Pantry staples for tight budgets

Tired of watching the price of food go up while your stomach grumbles? Here are some low-cost, easy foods to keep in your cupboard at all times.

Glass jars of beans on a wooden shelf Photo: revac film's & photography

I’m sure by now we’ve all experienced the weight of the rapidly increasing inflation that’s heavily plaguing nearly every aspect of our lives. Whether it's housing, tuition, phone bills, or groceries, the cost of living is only increasing, and it's incredibly overwhelming. But in times of desperation, we need to get thrifty—and food shopping is no exception. So, here are a few of my cheap pantry staples that can help bulk up meals or just provide some much-needed comfort, without the fear of spoiling.


Canned foods

Now I know that canned foods are not a revolutionary idea, but it wasn’t until I started buying groceries for myself that I realized how financially savvy a cupboard full of canned goods can be. They range from sweet to savoury, protein-filled to just an item of pure convenience.

Legumes: As a vegetarian it can be difficult and costly to make sure I get all my nutrients, but cans of chickpeas, lentils, or beans offer a cheap and fulfilling way to keep me going. High in protein, iron, and fibre, legumes can be turned into pasta sauces, stir-frys, chilis, etc., and make for a filling and nutritious meal.

PRO TIP: Mixing canned lentils with canned or jarred pasta sauce (which starts at $0.79) bulks up your meal and will keep you fuller for longer!

Fruit: After making my rounds at the grocery store, I’ve concluded that fruit is one of the most expensive items. And, like many things, I want it more because I know it's not in my budget. This conundrum has led me to canned fruit, the distant cousin to the fresh and healthy item of my affection. Honestly, it's not as healthy as the real thing, but for less than $2 it does the trick.

P.S. If you want to treat yourself to fresh fruit, find out what’s in season. Like mixing lentils with pasta sauce, buying the produce that's in season is going to make the most out of your money (and it’s going to taste way better if it’s local).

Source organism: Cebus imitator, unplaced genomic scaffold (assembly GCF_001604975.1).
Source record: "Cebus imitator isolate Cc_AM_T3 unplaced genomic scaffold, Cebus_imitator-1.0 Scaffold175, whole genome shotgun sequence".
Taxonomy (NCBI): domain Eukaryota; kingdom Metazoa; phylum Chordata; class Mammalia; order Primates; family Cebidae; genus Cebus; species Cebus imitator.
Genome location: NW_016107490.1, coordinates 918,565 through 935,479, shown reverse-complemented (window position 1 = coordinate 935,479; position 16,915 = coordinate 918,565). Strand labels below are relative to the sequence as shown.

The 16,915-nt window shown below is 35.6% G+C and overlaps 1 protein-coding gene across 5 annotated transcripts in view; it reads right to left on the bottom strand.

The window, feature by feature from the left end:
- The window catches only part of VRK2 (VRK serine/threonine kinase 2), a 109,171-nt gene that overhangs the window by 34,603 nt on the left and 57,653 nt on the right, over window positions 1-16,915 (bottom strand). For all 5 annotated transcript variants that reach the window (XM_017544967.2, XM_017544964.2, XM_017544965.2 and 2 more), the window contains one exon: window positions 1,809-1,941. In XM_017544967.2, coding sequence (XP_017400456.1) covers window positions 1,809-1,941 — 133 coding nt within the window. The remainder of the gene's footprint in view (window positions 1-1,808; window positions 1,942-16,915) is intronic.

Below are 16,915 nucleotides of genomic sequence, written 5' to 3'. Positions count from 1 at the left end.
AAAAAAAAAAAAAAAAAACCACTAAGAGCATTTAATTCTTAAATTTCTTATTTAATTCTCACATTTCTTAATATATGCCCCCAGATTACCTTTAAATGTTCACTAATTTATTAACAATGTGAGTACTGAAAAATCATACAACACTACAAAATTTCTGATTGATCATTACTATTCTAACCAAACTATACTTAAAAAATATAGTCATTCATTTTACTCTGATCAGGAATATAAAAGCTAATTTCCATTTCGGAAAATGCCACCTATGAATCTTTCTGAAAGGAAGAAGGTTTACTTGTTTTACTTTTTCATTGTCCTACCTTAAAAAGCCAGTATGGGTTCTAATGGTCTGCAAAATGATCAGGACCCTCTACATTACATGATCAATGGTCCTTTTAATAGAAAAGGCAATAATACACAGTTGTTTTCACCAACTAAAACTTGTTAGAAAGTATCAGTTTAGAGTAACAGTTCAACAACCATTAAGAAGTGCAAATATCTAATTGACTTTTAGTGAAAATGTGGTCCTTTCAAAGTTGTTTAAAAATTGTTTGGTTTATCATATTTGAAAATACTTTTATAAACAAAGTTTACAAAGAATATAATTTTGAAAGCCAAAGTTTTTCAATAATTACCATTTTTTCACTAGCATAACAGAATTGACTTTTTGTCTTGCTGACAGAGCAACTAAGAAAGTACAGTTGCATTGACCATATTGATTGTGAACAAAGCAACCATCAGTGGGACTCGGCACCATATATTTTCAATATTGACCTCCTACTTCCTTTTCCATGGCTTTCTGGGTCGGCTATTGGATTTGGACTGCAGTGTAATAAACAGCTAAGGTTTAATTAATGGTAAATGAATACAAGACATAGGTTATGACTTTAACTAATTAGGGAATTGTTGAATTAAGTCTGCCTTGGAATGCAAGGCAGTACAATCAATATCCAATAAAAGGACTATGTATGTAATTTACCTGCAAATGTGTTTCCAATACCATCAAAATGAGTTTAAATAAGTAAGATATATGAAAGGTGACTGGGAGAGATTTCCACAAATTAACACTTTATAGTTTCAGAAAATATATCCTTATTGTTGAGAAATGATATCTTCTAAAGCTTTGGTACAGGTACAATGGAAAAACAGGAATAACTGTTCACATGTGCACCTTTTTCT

Instant mashed potatoes

I can’t believe it has taken me three years of university to find the gold that is instant mashed potatoes. They’re a dried, non-perishable item that—once cooked—makes at least three meals and can last in the fridge for over a week. Not only do they take less than two minutes to make, but if you buy the right ones (“Idahoan” is my favourite) they’re also residence-approved as all they require is a kettle. Walmart often has deals on them—including 4-packs for $6—making them a staple for each of my grocery orders.

You don’t even need butter, salt, or milk!


Pasta and rice

As much as I regret to admit it, I hate cooking. The thought of whipping up dinner from scratch after a long class knowing I still have homework and dishes to do immediately demotivates any chef-like inspirations I may have. That’s why keeping my pantry stocked full of pasta and instant rice is my biggest lifesaver. Boxes (or bags) of pasta start at $0.90 and make at least three meals, depending on how hungry I am. As for rice, a regular-size box of minute rice costs around $5 and lasts me about a month. 


Seasoning packages

These have been a lifesaver for quick meals that don't break the bank. Rather than buy individual seasonings or sauces, you can buy pre-mixed seasoning pouches for whatever meal you want to make. Chilli? Got it. Stir Fry? Check. Tacos? Absolutely. For less $2? It can’t get much better than that.